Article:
Colin Jones and the Holy Rollers, the Most Unforgettable Card Counting Team in Blackjack History
Jul 24, 2014
For five years Colin Jones and Ben Crawford ran a team of professional card counters. What made them unique? They upheld Christian principles.
Colin Jones and his now-retired partner Ben Crawford are two of the most astonishing figures in the world of blackjack. Both devout Christians, for five years they ran a team of professional card counters popularly known as the “Holy Rollers.” These players took their skills to the casinos professionally while upholding Christian principles.
While the MIT card counting team has gotten the press attention, million-dollar publishing deals and Hollywood film depictions, Jones and Crawford have one of most unique stories in blackjack history. Jones was kind enough to sit down with me and share it.
Where God and gambling come together
Like most journalists covering the gambling industry, I was surprised to hear about a group of bible-reading, churchgoing professional casino gamblers, two things which rarely go together. I was not surprised to hear that Jones faced misgivings from his family and community on informing them about his decision to become a professional card counter:
My family initially freaked out. It was pretty brutal. But as… I hadn’t gotten into anything that was hurting myself or my family, they came around…Some people are really uncomfortable with it, but most people see card counting as morally neutral.
The Holy Rollers case is unique within contemporary Christianity. Gambling in general is roundly condemned, but counting is different. It involves using smart strategies to take money from casinos, businesses which most Christians view as predatory. So while counting is a profit-seeking activity, it isn’t necessary immoral within this worldview.
Jones believes that card counting and Christianity are indeed compatible, partly due to his opinion of the casino industry in general:
“My opinion is that gambling is an attempt to shortcut creating value (what we’d call “doing good work”). And it doesn’t work, is unsustainable, and a poor use of time or money. Card counting, on the other hand, is sustainable, does work, and takes money out of casinos. It’s debatable how “noble” that is, but we felt a sense of reward to take nearly $4M out of casinos.”
If effect, advantage play and card counting are positive because they amount to hard work, not counting on luck to provide you with a big payday. It’s also important to remember that it isn’t cheating (which would be at odds with Jones’ Christian principles), it’s simply playing blackjack at a high level.
Within the worldview of Jones, Crawford and many other Christians, using a card counting system is a form of work, not actually gambling. And it results in turning the tables on immoral businesses.
The rollers take casinos for everything they’re worth
The Holy Rollers started off playing at tribal casinos in the State of Washington, with each player getting roughly 30 hours play per week. They even registered the team as an official business; Advantage Play LLC. Team members underwent regular skills tests and met in Seattle for quarterly meetings.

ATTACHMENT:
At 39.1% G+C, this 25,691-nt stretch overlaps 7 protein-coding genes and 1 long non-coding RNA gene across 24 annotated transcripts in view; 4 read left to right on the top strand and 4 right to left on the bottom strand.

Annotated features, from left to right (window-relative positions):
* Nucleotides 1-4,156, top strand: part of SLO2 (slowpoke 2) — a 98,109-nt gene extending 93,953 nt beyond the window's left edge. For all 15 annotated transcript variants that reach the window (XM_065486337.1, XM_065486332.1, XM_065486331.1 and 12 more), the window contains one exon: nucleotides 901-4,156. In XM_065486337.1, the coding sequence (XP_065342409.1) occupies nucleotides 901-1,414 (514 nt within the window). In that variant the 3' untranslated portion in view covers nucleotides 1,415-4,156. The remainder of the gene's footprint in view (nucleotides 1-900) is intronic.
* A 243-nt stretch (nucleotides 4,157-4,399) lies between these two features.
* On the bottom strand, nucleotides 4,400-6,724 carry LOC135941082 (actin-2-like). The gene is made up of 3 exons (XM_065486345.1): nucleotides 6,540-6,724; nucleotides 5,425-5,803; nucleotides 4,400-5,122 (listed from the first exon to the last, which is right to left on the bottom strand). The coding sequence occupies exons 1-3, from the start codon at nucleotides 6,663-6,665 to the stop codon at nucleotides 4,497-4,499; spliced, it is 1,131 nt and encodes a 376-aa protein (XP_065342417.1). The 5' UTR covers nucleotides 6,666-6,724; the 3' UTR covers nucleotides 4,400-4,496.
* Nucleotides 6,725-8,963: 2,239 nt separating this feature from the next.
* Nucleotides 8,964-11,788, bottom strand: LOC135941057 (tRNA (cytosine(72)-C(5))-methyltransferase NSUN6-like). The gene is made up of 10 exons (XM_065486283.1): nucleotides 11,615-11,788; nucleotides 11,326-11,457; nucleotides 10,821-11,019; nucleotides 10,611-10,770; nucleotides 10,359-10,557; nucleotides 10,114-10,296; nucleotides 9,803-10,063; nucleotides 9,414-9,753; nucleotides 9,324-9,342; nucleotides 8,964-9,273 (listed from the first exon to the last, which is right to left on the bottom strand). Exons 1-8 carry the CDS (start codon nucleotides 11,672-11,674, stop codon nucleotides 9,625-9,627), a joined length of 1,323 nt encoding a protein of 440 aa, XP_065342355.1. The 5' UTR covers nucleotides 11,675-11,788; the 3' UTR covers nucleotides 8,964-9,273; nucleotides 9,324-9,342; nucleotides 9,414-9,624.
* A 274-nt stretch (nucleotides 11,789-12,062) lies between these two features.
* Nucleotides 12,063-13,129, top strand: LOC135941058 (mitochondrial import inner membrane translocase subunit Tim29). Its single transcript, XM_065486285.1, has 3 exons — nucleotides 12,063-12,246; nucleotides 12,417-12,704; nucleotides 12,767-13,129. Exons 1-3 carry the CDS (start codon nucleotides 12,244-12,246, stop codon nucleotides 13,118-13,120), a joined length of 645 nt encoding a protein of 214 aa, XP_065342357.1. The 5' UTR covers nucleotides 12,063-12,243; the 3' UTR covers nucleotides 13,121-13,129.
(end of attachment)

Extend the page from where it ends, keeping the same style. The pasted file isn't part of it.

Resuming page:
And while the team retained its Christian mission throughout, it didn’t require all members to adhere to the faith. Roughly half-a-dozen non-Christians joined the team over six years.
While they won almost $4 million over the years, the road wasn’t free from bumps. Once they went through a $406,000 losing streak; some members were accused of cheating and of stealing money from the team; and some players as well as outside figures in the community began to turn against card counting.
At its highest point the team was operating with a $1.2 million bankroll and sending players to casinos across the country. But as success piled up, so did suspicion. It became more difficult to take money from casinos which were wising up to their act.
Eventually, all good things must come to an end.
The end of the Holy Rollers
I asked Jones why he (and Crawford) no longer run the team. The group’s unravelling started when Crawford came to the realization that he was no longer interested in blackjack. He left the team to pursue other aspirations (“it was getting old and no longer seemed interesting to me”) with Jones opting to stay on.
While Jones was still passionate about blackjack the pressure of running the team began to weigh heavy. He told me:
“I got really burned out of running the team and we were into a longer bankroll. Ben had moved on and I was primarily working on other businesses, so it seemed like a dangerous idea to have half a million dollars of investors’ money when I was mentally checked out.”
While the team had been a great personal, financial and spiritual success (Jones recalls that they were able to use much of their winnings to help their religious community), by 2011 it was time to pack it up and move on. Jones disbanded the team and chose a new career as a professional blackjack teacher.
Using his sage wisdom to help others
Colin Jones doesn’t play professionally anymore, but that doesn’t mean that he’s given up blackjack altogether. His career as a card counting teacher allows him to remain inside the game he loves while fulfilling his Christian duty to nurture others.
He still sees the casino industry as predatory and likes to see advantage players take money from it. Through his site Blackjackapprenticeship he has trained dozens of now-professional card counters. His new career as a teacher is more sustainable, and it’s something he takes a lot of pride in: “We’re REALLY proud of the site and the community of APs who are a part of it.”
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